On Tuesday, Riverside City Council adopted Phase 1 of their General Plan to comply with California’s Regional Housing Needs Assessment’s (RHNA) 2021-2029 Housing Element Cycle. The council voted 5 to 2 to approve the plan, with Councilmembers Chuck Conder and Jim Perry being the only ones to vote no.
The plan will now add plots that could accommodate over 18,000 units. If the city did not comply, it would have resulted in a lawsuit from the state following the deadline.
Councilmember Erin Edwards (Ward 1) spoke during the session and said she had visited all the sites in her ward. She said 39% (8,338 units) of the units approved were contained within her ward. She said she was proud to be in a ward, “that can accept and support so much housing that is so very needed in our city.”
But not all council members were thrilled with this move. Councilmember Chuck Conder said, “Welcome to Communist California. I am sick and tired of this state’s overreach of its government actions against us. I will no longer bow to Governor Newsom, a known corrupt, lawless politician.”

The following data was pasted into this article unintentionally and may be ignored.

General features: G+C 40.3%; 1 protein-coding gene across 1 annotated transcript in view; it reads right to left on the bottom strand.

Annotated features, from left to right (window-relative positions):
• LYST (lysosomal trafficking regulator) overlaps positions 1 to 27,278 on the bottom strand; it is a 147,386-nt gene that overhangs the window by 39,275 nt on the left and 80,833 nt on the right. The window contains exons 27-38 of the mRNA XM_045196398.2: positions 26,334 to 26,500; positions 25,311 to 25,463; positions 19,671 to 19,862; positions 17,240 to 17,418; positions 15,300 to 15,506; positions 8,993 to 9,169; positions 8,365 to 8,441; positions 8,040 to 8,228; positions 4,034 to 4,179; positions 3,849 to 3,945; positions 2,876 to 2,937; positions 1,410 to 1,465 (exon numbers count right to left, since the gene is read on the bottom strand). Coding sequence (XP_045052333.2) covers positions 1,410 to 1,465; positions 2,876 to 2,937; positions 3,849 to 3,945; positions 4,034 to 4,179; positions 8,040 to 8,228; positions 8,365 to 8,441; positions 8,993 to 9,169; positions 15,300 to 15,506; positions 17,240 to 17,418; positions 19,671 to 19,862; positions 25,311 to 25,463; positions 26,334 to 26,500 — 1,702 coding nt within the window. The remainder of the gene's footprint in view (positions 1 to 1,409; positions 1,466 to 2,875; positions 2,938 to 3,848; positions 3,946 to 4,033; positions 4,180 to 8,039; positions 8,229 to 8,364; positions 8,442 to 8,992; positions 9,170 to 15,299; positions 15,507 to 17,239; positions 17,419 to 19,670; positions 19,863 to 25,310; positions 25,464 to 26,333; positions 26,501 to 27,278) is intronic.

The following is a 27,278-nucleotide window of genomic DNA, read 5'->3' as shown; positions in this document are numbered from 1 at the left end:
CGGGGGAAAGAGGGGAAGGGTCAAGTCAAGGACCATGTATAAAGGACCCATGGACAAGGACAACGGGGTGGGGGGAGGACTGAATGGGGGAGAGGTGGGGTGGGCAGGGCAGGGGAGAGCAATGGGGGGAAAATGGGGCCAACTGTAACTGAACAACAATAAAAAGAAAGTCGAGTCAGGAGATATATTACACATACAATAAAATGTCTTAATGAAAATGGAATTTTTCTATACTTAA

He added, “Do we need more housing? Absolutely, but I believe in property rights, and I believe a person’s quality of life should not be destroyed by an uncaring government.”
Many residents shared a similar distaste with the general plan. Nancy Margie lives in Ward 3 and said she was speaking on behalf of 700 households. She said, “History matters, in the scramble to infill every empty piece of land in our community, the keys to the city should be given to the neighbors, rather than the builders whose interest is not the preservation of character or style in our wonderful city.”
According to Matthew Taylor, a Senior Planner with Riverside, not all sites are “going to necessarily develop during this eight-year cycle, or they may develop with few units than we expect them to.”
That means that the properties may now be rezoned, but that doesn’t mean there will be new housing immediately. It would take the work of outside developers for change to happen.
The city’s documentation for Tuesday’s meeting has over 100 linked documents, including maps of lots the city will be rezoning.